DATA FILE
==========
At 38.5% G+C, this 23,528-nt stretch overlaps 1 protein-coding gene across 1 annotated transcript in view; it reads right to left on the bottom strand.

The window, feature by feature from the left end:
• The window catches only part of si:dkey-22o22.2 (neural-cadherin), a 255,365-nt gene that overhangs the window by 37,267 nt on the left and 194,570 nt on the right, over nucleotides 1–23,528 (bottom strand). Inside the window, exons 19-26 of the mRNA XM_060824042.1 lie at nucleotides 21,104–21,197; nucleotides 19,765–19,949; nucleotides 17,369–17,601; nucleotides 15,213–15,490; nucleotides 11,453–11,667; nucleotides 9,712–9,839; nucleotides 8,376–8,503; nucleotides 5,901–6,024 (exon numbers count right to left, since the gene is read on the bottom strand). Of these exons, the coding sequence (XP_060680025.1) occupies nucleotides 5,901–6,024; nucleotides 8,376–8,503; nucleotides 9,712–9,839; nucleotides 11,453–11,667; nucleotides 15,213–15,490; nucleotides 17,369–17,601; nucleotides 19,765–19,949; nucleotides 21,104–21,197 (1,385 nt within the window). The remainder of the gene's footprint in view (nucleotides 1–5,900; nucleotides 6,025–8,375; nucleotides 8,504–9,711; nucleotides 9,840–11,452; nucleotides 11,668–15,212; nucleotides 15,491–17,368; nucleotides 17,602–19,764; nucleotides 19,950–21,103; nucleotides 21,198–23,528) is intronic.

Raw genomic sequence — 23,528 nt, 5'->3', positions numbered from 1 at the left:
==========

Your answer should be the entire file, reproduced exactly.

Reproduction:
At 38.5% G+C, this 23,528-nt stretch overlaps 1 protein-coding gene across 1 annotated transcript in view; it reads right to left on the bottom strand.

The window, feature by feature from the left end:
• The window catches only part of si:dkey-22o22.2 (neural-cadherin), a 255,365-nt gene that overhangs the window by 37,267 nt on the left and 194,570 nt on the right, over nucleotides 1–23,528 (bottom strand). Inside the window, exons 19-26 of the mRNA XM_060824042.1 lie at nucleotides 21,104–21,197; nucleotides 19,765–19,949; nucleotides 17,369–17,601; nucleotides 15,213–15,490; nucleotides 11,453–11,667; nucleotides 9,712–9,839; nucleotides 8,376–8,503; nucleotides 5,901–6,024 (exon numbers count right to left, since the gene is read on the bottom strand). Of these exons, the coding sequence (XP_060680025.1) occupies nucleotides 5,901–6,024; nucleotides 8,376–8,503; nucleotides 9,712–9,839; nucleotides 11,453–11,667; nucleotides 15,213–15,490; nucleotides 17,369–17,601; nucleotides 19,765–19,949; nucleotides 21,104–21,197 (1,385 nt within the window). The remainder of the gene's footprint in view (nucleotides 1–5,900; nucleotides 6,025–8,375; nucleotides 8,504–9,711; nucleotides 9,840–11,452; nucleotides 11,668–15,212; nucleotides 15,491–17,368; nucleotides 17,602–19,764; nucleotides 19,950–21,103; nucleotides 21,198–23,528) is intronic.

Raw genomic sequence — 23,528 nt, 5'->3', positions numbered from 1 at the left: